Our Source of Authority: The Bible -- By: Clark H. Pinnock

Journal: Bibliotheca Sacra
Volume: BSAC 124:494 (Apr 1967)
Article: Our Source of Authority: The Bible
Author: Clark H. Pinnock


Our Source of Authority: The Bible

Clark H. Pinnock

[Clark H. Pinnock, Associate Professor of Theology, New Orleans Baptist Theological Seminary, New Orleans, Lousiana.]

The Importance of the Bible

The issue of Biblical inspiration and authority lies close to the heart of Christian theology. It is a continental divide running through the center of its landscape. Where we stand on the divine integrity of Scripture will determine the nature and content of the gospel we proclaim to the world. Because the doctrine of inspiration is so central to all subsequent formulation of Christian truth, it is well to increase the clarity of our conviction regarding it. Inspiration is not an empty cliche to be carelessly used. It is a veritable miracle of God securing the divine Word written. Our salvation does not rest upon an existential experience insufficiently understood, nor upon a historical redemption inaccurately recorded, nor upon truth imperfectly known. It is grounded in the finished work of Jesus Christ, accredited and certified in our hearts by the Spirit, and transmitted in human language by men who spoke from God. Scripture is the capstone of the program, of redemption which culminated in Jesus Christ. As it is our privilege to consult the transcript of the voice of the living God, so it is our responsibility to maintain a pure testimony regarding it.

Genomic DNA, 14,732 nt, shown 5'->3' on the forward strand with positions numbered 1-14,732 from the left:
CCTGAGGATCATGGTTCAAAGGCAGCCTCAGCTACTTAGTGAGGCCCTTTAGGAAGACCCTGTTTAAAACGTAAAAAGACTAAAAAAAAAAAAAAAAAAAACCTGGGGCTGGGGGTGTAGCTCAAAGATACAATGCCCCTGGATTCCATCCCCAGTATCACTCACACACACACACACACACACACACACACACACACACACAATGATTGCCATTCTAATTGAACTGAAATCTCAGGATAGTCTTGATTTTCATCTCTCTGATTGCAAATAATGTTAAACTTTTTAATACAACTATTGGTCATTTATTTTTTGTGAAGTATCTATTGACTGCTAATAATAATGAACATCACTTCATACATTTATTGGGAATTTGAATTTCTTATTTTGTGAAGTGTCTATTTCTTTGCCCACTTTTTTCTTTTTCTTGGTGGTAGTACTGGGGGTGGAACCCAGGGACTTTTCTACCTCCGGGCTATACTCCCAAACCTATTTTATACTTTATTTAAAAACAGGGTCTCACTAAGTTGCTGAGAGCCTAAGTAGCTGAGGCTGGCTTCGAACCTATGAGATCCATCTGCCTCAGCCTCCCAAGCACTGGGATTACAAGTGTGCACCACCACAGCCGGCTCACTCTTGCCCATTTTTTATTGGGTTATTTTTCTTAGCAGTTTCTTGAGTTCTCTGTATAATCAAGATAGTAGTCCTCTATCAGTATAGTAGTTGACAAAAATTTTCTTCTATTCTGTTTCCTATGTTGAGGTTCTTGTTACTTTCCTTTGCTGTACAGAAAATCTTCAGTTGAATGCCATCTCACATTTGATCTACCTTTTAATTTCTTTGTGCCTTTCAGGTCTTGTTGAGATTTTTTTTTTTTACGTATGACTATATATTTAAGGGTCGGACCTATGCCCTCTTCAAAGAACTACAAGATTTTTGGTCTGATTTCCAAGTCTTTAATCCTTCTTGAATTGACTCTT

The urgency of the need for a clear stand becomes daily more apparent. Exponents of a radical, speculative theology speak with increasing arrogance and impunity from beneath the umbrellas of the historic denominations. The distinctive mark of theology in our day is its dreadful ambiguity. Something needs to be done to check the pretended autonomy of this unbiblical thought. The chaos of American theology

today can be traced back to its roots in the rejection of Biblical infallibility. For Christian theology rests upon the truth claim implicit in the doctrine of inspiration. Scripture is the principium of theology. Only because the Bible embodies objectively true communication about the nature of God, the condition of man, and the provision of His salvation, is it possible to begin the theological task. The question of inspiration is then not the plaything of the theological specialist; it is the eminently practical foundation on which the gospel rests. The preacher dare not appeal to the intellect for the saving information on which a man’s destiny depends. His natural mind is the source of endless confusion concerning the ultimate questions which matter most. It is set forth objectively in the written Word of God. As the all-sufficient act of redemption accomplished in the sacrificial death of Jesus Christ constitutes th...

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